How to Ask for Referrals (Part 1 of 2)

Thanks for the question on the previous blog about the right way to ask for referrals from clients. There are two parts to the answer, with part 2 coming on Wednesday.

Part 1 is important enough to stand on its own.

Most people think about referrals after the fact, as something to get after work is done. That’s backwards, and will cause you to miss out on many opportunities throughout an engagement and client relationship to get referrals.

The best way to get referrals from clients is to have them think about referrals right up front.

A powerful way to do that is to put a clause in your proposals/contracts that talks about referrals (and testimonials while you are at it):

“Upon successful completion of work, if not sooner, Client agrees to have a discussion with Consultant about possible referrals, and use best efforts to identify at least two potential business owners or executives that might benefit from Consultant’s services. Client also agrees to provide a testimonial and/or case study about the engagement that Consultant can use as part of marketing collateral.”

This clause does a couple of things for you.

First, it is a unique clause, and will get the prospect thinking that you are a unique service provider. The prospect will realize that you are in this for the long term. They will feel confident that you have more than a short-term financial interest in doing a quality job for them.

Second, it gets them thinking about referrals right away. By using this clause in my own contracts, I’m often pleasantly surprised how most clients come to me with referrals rather than my having to come to them.

Third, it saves you the awkwardness of asking for referrals as a favor. You can remind the client of your contract, and get right into a discussion.

How do you talk about this clause to prospects? It’s simple:
“This clause might seem odd, but like you, I rely on referrals to grow my business. By putting the clause in the contract up front, you know that I’m grateful for any referrals you can provide while we work together. And I’d be delighted to help you build your business with referrals, too. Maybe we can sit down once we get going and figure out how to best refer business to one another. At the same time, I’ve worded the clause so that we only have this conversation if you are satisfied with my work — which is both of our goals.”

If clients want to negotiate price for referrals, decline: “Well, that’s not really the purpose of this clause. I already have plenty of referrals. I include it in this contract so you know that I’m looking to delight you, not just for money, but so that you are confident enough in my abilities and results that you might tell some colleagues about me. Also, my goal is to become a referral-only business, and this is one way that helps me to do it. So it’s not really a price issue, and if you want me to take this clause out of the contract, I don’t mind at all.”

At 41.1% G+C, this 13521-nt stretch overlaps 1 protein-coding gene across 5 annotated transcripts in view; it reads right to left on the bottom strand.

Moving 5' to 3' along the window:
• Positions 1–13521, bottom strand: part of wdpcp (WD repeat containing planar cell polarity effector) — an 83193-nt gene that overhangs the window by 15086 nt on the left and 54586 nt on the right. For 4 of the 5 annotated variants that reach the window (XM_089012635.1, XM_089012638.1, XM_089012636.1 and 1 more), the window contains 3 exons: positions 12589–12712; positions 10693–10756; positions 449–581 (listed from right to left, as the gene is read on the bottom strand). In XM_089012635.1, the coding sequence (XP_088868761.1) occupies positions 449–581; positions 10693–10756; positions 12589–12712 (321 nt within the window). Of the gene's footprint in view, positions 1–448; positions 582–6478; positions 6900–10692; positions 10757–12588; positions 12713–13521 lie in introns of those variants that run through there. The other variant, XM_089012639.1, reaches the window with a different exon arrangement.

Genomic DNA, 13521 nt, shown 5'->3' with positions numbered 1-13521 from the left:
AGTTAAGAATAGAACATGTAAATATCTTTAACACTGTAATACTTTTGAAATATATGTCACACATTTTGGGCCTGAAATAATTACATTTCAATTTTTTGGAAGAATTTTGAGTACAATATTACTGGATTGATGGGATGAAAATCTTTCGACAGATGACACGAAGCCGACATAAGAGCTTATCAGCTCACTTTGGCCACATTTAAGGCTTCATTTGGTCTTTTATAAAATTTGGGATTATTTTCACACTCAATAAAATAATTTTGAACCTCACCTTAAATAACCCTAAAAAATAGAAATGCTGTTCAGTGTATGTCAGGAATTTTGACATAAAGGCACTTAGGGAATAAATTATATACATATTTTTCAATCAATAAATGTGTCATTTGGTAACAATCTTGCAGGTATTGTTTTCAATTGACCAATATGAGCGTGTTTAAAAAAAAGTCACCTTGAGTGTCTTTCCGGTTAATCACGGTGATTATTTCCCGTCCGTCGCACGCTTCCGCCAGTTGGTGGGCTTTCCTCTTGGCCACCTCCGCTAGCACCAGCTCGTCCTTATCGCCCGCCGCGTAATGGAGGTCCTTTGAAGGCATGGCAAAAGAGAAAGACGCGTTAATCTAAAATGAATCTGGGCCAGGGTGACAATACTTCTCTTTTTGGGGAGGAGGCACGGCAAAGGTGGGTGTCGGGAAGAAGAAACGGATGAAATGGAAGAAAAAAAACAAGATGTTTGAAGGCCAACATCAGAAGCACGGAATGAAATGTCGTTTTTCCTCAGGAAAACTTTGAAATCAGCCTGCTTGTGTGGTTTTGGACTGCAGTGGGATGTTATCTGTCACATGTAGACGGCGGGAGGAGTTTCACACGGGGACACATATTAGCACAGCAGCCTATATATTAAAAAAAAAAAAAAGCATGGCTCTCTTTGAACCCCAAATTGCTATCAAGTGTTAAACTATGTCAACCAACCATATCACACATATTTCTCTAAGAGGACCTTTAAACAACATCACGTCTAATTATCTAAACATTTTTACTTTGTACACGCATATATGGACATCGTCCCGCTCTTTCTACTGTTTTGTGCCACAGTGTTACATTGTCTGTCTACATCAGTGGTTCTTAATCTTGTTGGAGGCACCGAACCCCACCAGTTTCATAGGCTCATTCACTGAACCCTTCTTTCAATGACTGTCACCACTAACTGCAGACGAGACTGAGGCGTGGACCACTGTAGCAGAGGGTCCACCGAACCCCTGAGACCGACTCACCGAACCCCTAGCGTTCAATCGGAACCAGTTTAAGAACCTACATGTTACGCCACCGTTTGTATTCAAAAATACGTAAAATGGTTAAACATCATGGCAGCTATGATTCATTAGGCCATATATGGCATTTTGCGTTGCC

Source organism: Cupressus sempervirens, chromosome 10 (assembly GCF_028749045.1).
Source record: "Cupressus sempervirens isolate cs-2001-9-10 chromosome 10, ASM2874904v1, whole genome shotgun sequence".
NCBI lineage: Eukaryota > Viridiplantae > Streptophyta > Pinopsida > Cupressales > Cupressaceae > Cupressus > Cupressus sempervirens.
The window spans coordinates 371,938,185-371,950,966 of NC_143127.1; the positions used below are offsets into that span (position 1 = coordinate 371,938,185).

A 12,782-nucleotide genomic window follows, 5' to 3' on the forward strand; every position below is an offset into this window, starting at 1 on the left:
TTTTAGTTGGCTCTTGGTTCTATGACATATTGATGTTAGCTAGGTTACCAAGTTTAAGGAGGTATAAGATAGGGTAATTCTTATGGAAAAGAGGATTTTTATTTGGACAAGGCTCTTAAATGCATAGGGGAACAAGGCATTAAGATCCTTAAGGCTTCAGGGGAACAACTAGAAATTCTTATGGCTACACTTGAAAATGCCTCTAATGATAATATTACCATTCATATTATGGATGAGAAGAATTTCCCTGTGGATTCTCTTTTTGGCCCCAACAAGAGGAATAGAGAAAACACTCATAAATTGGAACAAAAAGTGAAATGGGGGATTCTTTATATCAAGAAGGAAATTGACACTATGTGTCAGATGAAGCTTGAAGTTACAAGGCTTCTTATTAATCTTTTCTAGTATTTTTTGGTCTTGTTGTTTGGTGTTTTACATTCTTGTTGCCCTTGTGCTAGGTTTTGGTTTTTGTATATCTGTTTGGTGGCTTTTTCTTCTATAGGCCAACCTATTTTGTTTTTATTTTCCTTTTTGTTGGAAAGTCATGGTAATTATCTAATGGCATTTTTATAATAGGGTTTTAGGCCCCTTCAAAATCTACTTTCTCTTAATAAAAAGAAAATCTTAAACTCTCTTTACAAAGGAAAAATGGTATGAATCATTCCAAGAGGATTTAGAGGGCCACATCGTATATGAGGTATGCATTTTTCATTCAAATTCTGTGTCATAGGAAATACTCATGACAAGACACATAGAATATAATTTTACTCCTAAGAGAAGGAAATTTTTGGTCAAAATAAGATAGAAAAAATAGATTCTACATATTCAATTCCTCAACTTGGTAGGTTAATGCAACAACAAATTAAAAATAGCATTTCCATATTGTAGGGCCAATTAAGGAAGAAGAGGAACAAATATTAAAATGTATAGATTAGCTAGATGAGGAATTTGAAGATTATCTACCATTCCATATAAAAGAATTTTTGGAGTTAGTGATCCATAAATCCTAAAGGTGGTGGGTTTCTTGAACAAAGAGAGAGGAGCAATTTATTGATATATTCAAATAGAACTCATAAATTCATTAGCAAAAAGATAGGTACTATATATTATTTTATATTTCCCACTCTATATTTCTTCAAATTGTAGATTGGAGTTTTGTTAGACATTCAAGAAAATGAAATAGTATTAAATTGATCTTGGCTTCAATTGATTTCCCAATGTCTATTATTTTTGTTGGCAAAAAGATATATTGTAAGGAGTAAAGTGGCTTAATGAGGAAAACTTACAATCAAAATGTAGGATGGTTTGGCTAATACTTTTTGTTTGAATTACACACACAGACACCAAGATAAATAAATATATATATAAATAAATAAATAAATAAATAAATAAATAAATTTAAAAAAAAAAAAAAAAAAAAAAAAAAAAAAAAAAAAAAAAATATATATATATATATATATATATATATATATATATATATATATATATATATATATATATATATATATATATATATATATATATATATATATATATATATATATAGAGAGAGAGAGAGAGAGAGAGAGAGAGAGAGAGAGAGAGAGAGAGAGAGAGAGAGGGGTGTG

Even if you do remove the clause from the contract, they’ll still be thinking about referrals and you’ll have accomplished your goal.

This contract clause gets the whole thing going. Next time we cover when and how to have a referral conversation with your clients.

Try it! You’ll be impressed.

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  • http://www.thewebmonsters.com webmonster

    Thanks for taking the time to answer my question Andrew. What you say here makes a lot of sense. I will be sure to try this the next time I get together with a new client. I think my problem might be that in the industry we are focused on (Real Estate Companies) they are in direct competition to some degree with the people they would refer to me. So maybe that is scaring them away for referring them to our services? Not sure. But I will still definitely try this approach with a new client. Thanks again!

  • aneitlich

    [QUOTE=webmonster]Thanks for taking the time to answer my question Andrew. What you say here makes a lot of sense. I will be sure to try this the next time I get together with a new client. I think my problem might be that in the industry we are focused on (Real Estate Companies) they are in direct competition to some degree with the people they would refer to me. So maybe that is scaring them away for referring them to our services? Not sure. But I will still definitely try this approach with a new client. Thanks again![/QUOTE]

    You’ve inspired me to add a 3rd part to this previously 2 part blog series because in your case, your best approach might be to get referrrals from
    people in your sphere of influence who can get you to realtors. More to come…

  • http://elysiansystems.com/ leadegroot

    I like to put my money where my mouth is.
    In my contract I specify that clients will get 10% of the value of the referees’ first invoice taken off of their next invoice.
    I’ve had to put a couple of caveats on that; the 10% doesnt exceed the value of the invoice and it can only be applied to that one invoice.
    This works for me because I rely so much on repeat business – my clients have me updating their websites and analysing their logs.

  • David

    I don’t know if this could really work in my country (France).
    Here the prospect will always negociate to get a discount, even if the price is already low. It’s a cultural thing.

    So I’m wondering what will the customer get back from this clauses? OK, a discount, but they often get discount without that kind of clauses.

    What if my prospect is an IT Manager? As a simple employee, he won’t care about me giving referals back to his company. It’s not his job to handle leads, he’s paid to make the IT systems work smoothly.